ACT recognises the value of nutrition in education, particularly during a child’s foundational years, and has been developing gardens at impoverished schools and crèches since 2010. Food insecurity in children leads to nutritional problems, including stunting, low body weight, lowered immunity and increased illness. Providing a needy school with a garden will assist with the necessary nourishment required to attain academic goals.
With funding provided by the Bel Foundation we are currently developing gardens at three Early Childhood Development Centres in the KwaJobe region, north of Mkhuze Game Reserve. The crèches are non-fee paying schools and so financial resources (for meals and educational materials) are limited. The gardens will supplement their daily feeding schemes, while also supporting the community outreach work of Project Rhino. At the moment, meals are predominantly starch based, consisting of bread and maize meal. The three crèches support a combined total of 167 children, aged 0 – 6 years.
We recently implemented the Umgeni and Hlabisa Rainwater Harvesting and Food Security Project; a large-scale food security initiative funded by the National Lottery Distribution Trust Fund (now the National Lotteries Commission). Gardens will be established at 20 schools and 12 ECDs across KZN, together with training and mentorship for teachers and community members. The project is divided into two regions: Hlabisa (near the Hlulhluwe-iMolozi Park) and the uMgeni Municipality (including Howick, Mpophomeni, Nottingham Road regions). In addition to this, approximately 5,000 additional homestead permaculture gardens will be created and supported. In a strategic relationship with the Future Farmers Foundation Trust, over 70 young black aspirant farmers will receive accredited training in ACT’s NQF Level 2 Agro Ecological Farming Practices course. ACT is now the single largest employer of Future Farmers in South Africa.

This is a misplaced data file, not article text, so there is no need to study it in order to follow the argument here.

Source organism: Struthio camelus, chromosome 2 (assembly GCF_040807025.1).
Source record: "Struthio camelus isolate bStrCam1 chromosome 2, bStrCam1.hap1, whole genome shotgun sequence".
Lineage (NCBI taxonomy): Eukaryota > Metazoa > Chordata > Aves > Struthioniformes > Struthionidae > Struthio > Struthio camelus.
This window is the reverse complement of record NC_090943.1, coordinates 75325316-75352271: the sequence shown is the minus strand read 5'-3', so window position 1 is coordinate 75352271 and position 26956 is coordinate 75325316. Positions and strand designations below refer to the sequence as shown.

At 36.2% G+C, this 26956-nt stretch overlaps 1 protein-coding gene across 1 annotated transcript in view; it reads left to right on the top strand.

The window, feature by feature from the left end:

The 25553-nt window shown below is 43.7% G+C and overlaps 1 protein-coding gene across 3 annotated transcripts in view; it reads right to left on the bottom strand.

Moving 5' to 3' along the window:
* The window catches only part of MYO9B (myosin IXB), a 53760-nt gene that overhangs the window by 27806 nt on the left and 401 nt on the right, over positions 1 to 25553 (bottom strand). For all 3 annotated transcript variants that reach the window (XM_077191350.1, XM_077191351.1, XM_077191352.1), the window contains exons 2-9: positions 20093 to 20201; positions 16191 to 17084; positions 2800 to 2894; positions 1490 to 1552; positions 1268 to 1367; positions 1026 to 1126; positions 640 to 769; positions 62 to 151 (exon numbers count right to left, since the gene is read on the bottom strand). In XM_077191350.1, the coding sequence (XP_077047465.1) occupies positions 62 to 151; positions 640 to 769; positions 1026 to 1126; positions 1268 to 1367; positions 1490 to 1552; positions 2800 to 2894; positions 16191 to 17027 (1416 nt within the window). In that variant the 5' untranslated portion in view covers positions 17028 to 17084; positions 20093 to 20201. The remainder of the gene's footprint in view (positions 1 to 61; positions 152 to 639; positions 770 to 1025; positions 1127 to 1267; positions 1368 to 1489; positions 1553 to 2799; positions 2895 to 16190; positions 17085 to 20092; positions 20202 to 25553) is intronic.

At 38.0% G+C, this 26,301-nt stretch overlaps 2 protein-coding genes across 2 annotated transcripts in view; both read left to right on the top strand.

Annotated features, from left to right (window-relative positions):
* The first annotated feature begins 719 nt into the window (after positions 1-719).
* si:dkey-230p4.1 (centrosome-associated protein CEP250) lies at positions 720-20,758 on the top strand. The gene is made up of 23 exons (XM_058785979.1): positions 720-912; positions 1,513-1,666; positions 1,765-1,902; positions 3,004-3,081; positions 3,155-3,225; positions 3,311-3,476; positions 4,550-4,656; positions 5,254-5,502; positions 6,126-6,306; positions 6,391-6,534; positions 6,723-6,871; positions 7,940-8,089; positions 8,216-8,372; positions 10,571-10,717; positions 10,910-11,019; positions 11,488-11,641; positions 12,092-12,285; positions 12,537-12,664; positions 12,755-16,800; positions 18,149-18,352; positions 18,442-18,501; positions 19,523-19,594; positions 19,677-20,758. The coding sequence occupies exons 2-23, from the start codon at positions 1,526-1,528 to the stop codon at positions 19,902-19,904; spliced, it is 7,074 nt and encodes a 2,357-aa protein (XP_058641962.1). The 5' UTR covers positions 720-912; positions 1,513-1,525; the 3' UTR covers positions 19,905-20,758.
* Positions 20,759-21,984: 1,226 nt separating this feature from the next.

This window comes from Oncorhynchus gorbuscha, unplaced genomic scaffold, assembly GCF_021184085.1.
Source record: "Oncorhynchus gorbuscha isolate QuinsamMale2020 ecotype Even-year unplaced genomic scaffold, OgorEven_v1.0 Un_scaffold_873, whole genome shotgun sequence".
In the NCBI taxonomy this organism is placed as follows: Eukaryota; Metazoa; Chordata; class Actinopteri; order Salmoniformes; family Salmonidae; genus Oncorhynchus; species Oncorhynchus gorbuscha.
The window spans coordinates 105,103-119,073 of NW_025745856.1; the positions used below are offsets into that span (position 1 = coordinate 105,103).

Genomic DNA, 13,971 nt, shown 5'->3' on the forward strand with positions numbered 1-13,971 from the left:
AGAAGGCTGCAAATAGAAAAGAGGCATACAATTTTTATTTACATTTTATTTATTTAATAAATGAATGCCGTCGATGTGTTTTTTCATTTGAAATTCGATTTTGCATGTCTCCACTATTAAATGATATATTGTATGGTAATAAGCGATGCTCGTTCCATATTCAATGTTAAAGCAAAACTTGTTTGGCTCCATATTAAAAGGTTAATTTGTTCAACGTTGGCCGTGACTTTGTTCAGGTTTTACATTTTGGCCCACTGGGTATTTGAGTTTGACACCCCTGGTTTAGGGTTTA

ACT permaculture teams also saw the development of 21 gardens in rural schools in the Richmond region, part of the Zakhe Outreach Project. The project included the installation of water tanks, erection of fences and the planting of fruit trees and seedlings. Lush harvests have already been seen in a number of schools. There is a strong focus on Conservation Agriculture principles and 21 trainees received training at the Dovehouse Institute. A number of local job opportunities have also been provided.
In 2010-2012, ACT implemented two Rainwater Harvesting and Food Tunnels projects in northern KwaZulu-Natal, which support 25 schools and 16 pre-schools; benefiting around 20 000 pupils each year. The schools were provided with rain water tanks, drip irrigation systems, vegetable shade houses, seedlings and indigenous fruit trees. Local community members were employed in tunnel construction teams, and agricultural students from Mangosuthu University of Technology, University of Zululand and the Owen Sithole College of Agriculture received one year in-service training, which assisted them to complete their studies and gain work experience. The agricultural students provided assistance to the local community members who were employed by the project.
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